Passover in the time of Coronavirus

Our nuclear-family seder may have been small and haphazardly thrown together, but it was one for the record books. Photo by Ellen Simon

As chance would have it, much of the world celebrated major holidays in isolation this week. Billions of people celebrated Passover and Easter isolated from their families and the traditions that color our lives.

Last week, I hosted a seder-for-four.  My husband and two children joined me around our normal dinner table crammed with the symbolic trappings of Passover:  a seder plate; a matzoh plate; candlesticks; Elijah’s cup; my daughter’s homemade matzoh cover; and my son’s homemade Afikomen bag.

Accompanying the expected, however, were a host of unusual items.  Perched on the corner, my iPad connected us to my parents in Baltimore through FaceTime.  Half of the items on the seder plate were paper drawings representing those which we could not obtain.

I had no nuts in the house, therefore my charoset consisted of boozy chopped apples.

I had no parsley or celery.  So, we dipped cucumbers in salt water for the karpas, the fresh vegetable meant to represent spring and new life.

I didn’t have a chicken to make matzoh ball soup.  I did have one can of broth and a bunch of bullion cubes.  I combined these with some Mediterranean Lamb Rub I had picked up on some forgotten European excursion.

I didn’t have my mother to make the matzoh balls.  I did have a canister of matzoh meal.  I made matzoh balls from scratch for the first time in my life using a Hadassah cookbook someone gave me for my wedding that had never been cracked open.  It still had a rose from my wedding pressed into the back as a souvenir.

We didn’t have a brisket, but we had some frozen chicken breasts that my husband threw into the slow cooker with a bullions cube and some seasonings.

I didn’t have the ingredients to make my usual Passover chocolate cake.  I did have eggs and sugar.  I made meringues.

I didn’t have the Passover chocolates that my children adore, so we made cherry jello and put gummy fish in it to represent the Nile River turning to blood.

Most importantly, I didn’t have anyone outside of the three people I see every day of the week and with whom I have been quarantined for a month.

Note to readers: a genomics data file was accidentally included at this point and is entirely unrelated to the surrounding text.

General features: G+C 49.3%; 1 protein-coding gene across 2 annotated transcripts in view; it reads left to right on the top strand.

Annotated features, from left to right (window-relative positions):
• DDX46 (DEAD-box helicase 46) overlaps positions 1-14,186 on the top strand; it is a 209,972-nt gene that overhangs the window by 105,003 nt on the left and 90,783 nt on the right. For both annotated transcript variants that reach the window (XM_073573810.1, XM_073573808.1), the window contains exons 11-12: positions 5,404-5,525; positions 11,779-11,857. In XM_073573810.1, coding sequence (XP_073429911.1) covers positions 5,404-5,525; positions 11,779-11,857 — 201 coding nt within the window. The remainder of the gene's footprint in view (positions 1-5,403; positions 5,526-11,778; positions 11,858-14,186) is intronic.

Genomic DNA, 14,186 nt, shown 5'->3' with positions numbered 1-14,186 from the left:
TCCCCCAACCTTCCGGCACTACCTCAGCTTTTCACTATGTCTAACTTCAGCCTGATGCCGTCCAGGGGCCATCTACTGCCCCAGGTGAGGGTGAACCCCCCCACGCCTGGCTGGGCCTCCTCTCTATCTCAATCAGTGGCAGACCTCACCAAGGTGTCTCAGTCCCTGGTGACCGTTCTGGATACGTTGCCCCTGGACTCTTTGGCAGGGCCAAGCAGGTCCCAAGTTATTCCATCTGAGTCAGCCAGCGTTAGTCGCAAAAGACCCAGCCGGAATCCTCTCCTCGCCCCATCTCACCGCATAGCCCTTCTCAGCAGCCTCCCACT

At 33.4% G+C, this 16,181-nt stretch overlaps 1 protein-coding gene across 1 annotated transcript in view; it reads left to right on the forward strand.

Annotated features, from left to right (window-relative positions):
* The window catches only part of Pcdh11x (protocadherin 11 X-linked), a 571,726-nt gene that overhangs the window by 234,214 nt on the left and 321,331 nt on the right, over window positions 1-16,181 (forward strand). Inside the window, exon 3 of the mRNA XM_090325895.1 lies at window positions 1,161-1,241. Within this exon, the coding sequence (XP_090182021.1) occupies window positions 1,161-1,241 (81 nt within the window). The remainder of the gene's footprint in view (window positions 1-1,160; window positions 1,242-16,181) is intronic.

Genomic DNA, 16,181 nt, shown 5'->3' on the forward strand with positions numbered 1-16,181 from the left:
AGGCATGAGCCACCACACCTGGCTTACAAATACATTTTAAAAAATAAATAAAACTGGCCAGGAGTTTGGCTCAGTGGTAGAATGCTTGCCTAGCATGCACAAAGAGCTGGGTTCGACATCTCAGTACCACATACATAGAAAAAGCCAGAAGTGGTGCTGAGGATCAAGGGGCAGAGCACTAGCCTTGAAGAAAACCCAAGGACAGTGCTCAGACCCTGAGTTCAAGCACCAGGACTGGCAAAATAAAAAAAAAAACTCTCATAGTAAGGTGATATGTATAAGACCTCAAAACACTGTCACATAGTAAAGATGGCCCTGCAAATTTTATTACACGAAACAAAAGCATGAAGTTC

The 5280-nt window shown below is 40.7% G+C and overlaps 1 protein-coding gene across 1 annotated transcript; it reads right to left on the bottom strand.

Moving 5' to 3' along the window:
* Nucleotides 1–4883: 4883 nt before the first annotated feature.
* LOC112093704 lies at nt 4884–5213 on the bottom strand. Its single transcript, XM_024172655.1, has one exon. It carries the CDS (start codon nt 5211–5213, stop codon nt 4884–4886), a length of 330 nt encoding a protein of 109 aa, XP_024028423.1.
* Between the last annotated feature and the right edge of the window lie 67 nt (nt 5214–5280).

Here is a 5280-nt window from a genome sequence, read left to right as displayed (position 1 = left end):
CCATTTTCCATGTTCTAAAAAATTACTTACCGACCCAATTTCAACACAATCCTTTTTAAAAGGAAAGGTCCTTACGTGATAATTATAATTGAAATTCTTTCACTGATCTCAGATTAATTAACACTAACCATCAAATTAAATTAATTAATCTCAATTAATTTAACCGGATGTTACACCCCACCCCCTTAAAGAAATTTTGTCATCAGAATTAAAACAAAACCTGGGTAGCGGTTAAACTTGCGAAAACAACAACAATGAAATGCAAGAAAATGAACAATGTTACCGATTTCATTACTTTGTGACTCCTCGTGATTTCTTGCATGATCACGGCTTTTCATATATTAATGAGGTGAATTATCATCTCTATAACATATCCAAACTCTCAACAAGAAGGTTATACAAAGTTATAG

I have celebrated Passover in many places and in many ways in my life.  I recall the seder I enjoyed in Jerusalem at a professor’s home.  I remember with warmth the seder to which I was invited in London at the home of a friend from Oxford.  I will never forget having seder at a colleague’s house in rural Satigny while I was living in Geneva.  I have experienced many unique and memorable seders with friends and strangers.

This seder may turn out to be the most memorable and meaningful.  I did not worry about lacking any element of the seder plate or ingredient for the meal.  After all, do we not eat matzoh to remember how our ancestors lacked the ability to allow their bread to rise?  Are we not commemorating past affliction so we learn to appreciate what we have even more?

Many have joked about the irony of celebrating surviving the ten plaques while trying to survive this modern plague.  As with most humor, however, there is a very real kernel of truth at its heart.

Perhaps the connections we can draw between Passover and the strange lives we are leading today resonate so profoundly because we are looking for the meaningful in the ordinary.  As the days blend into one another, we typically look to holidays to divide up the year and provide moments of excitement.  This year, our holidays look eerily similar to the mundane quotidian that may be driving a few of us slowly mad.

We have to look to the everyday to find some thing special.  Passover is the perfect holiday to express this sentiment.  We are celebrating the most basic of human rights – freedom.  We do so by remembering harsher times to better appreciate our own circumstances today.  We acknowledge the new life brought by springtime.  We even sing a song expressing our appreciation for everything G-d has given us, singing, “It would have been enough for us.”

This year, the soup tasted more flavorful, the matzoh balls were softer, the seder plate meant more to the children who made it, the candles seemed to burn brighter, and we all laughed off the improvised elements of the evening.

Dayenu.  It was enough for us.

About the Author
Ellen Ginsberg Simon is an attorney and compliance professional in Upper Saddle River, New Jersey. She has an M.Phil in Modern Middle Eastern Studies from Oxford University and is also a graduate of Brown University and Harvard Law School.
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